Fight-or-Flight Effect on Vision
Category: Law Enforcement
Gordon Graham here with Today’s Tip from Lexipol. And Today’s Tip deals with how your vision might be affected during a high-stress incident such as an officer involved shooting.
When the time comes, you will fall back to your level of training and preparation.
According to FBI LEOKA statistics, most police shootings occur within 10 feet of a suspect. Most of THOSE shootings occur at less than FIVE feet. Most shootings occur in low-light conditions as well.
We’ve heard about heightened sensory awareness during an officer involved shooting. Research has shown us that one of the physiological side effects of the fight-or-flight response is that our eyesight is impacted. Hyper-focus, or ‘tunnel-vison’ is one documented effect. Other effects on vision can include a loss of depth perception, night vision and the ability to change focus effectively.
Some studies have also shown that if the threat is within 17 yards or less, the officer does not use the weapon sights. In other words, if the sights are smaller than the threat, the sights are not used. If the sights are larger than the threat, then it appears that the sights may be used.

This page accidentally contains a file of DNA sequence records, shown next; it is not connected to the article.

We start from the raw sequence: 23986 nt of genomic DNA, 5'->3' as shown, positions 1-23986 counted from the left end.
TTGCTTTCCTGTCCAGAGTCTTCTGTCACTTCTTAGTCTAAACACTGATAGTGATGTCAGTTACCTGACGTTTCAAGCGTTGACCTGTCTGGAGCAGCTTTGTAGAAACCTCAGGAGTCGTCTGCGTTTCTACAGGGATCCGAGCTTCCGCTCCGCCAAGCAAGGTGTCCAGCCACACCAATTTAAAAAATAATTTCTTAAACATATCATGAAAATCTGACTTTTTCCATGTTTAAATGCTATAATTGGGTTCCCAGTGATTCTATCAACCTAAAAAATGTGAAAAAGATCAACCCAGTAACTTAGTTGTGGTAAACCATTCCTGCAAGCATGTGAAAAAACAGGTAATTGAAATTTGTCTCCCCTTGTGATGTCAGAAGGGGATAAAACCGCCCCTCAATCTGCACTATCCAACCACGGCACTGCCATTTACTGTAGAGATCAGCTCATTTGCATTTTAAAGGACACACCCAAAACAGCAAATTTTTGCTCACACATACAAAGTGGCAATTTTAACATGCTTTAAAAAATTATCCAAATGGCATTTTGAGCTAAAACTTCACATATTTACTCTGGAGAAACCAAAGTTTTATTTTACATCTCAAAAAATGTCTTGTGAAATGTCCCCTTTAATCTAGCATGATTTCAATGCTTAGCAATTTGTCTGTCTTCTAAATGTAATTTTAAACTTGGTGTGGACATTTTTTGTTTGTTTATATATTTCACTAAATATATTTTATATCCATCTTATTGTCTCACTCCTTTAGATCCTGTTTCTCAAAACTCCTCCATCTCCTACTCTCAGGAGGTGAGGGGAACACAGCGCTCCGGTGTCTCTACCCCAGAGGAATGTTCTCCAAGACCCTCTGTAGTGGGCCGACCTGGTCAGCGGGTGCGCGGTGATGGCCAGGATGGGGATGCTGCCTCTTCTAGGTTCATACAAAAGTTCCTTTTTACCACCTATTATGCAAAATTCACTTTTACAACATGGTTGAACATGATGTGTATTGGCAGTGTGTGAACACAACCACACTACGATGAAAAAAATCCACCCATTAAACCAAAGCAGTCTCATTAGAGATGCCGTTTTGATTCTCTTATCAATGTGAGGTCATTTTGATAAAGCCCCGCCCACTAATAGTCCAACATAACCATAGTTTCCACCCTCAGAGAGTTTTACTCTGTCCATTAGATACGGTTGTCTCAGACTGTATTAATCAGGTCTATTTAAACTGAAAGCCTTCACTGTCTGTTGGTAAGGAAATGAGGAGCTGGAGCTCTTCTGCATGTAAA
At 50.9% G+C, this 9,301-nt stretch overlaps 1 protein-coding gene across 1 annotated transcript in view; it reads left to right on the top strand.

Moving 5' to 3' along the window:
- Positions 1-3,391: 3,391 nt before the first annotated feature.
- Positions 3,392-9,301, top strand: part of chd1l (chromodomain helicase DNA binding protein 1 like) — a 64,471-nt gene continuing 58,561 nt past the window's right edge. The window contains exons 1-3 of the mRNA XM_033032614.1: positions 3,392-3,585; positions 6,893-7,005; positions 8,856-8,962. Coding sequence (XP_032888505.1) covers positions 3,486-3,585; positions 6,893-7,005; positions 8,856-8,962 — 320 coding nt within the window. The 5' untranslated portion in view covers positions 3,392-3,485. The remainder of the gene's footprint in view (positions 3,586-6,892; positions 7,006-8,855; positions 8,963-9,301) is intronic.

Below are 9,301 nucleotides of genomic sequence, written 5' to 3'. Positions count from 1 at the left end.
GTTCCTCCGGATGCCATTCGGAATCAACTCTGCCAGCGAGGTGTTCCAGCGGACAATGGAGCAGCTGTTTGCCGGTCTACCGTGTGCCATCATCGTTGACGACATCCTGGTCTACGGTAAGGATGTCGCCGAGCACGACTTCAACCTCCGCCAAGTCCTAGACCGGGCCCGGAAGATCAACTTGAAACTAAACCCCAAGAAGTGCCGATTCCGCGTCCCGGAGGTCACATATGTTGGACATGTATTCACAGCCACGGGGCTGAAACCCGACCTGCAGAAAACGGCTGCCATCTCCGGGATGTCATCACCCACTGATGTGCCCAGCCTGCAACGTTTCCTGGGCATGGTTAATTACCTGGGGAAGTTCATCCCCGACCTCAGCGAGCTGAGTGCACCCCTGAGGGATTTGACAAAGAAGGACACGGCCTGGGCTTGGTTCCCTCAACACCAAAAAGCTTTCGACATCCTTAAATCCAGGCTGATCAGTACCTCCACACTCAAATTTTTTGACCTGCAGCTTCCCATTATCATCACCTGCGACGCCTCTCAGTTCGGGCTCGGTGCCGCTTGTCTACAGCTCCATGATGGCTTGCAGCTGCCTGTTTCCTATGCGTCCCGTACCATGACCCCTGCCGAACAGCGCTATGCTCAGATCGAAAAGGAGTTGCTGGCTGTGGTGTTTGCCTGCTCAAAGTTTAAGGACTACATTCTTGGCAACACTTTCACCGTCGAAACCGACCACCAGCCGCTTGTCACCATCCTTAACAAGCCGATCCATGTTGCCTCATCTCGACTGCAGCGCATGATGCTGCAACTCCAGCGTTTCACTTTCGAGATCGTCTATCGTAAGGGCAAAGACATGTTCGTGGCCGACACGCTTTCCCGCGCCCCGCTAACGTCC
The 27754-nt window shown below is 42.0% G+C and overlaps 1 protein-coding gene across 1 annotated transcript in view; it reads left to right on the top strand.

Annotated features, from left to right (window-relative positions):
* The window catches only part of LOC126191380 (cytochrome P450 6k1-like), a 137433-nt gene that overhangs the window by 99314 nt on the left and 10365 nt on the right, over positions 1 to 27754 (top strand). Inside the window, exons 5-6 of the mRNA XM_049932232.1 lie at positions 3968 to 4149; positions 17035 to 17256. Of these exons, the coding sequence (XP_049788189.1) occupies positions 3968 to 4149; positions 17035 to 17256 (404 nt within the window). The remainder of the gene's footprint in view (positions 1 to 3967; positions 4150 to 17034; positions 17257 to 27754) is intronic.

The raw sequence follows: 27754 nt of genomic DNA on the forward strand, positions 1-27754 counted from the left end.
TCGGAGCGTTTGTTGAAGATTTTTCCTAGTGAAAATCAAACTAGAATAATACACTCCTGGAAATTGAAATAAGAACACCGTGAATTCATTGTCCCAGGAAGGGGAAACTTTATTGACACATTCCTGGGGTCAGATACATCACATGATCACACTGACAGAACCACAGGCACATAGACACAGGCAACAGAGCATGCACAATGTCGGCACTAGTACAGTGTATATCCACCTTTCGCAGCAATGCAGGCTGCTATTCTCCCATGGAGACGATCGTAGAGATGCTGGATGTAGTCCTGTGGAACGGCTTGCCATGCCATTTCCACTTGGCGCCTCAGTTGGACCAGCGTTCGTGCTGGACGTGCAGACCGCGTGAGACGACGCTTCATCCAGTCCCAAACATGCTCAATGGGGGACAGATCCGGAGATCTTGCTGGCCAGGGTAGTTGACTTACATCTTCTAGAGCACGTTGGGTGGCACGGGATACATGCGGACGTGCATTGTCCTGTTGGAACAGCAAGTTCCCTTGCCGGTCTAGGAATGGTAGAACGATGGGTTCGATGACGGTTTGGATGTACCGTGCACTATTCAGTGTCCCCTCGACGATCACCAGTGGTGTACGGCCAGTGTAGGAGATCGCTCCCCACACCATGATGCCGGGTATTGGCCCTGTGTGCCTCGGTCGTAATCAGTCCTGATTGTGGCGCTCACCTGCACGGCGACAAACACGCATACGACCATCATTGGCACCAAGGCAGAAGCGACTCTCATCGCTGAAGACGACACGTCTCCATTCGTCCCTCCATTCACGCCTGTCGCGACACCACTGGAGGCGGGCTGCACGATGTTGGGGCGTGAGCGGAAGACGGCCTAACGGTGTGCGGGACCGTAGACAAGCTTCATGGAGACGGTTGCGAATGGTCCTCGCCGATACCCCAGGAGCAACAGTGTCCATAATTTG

So, boiling it all down, here’s what we have: a deadly force encounter; usually in low-light conditions; engaging targets at close range; without the ability to use your sights; with impaired depth perception & night vision. THEN having to accurately report about it. It’s situations like these that showcase why training and preparation is so important. When the time comes, you will fall back to your level of training and preparation. Knowing what we’re up against ahead of time allows us to modify our training and preparation so that when the time comes, we’re better prepared than our adversary; increasing not only our chances of surviving, but winning that encounter.
And that is Today’s Tip from Lexipol. Gordon Graham signing off.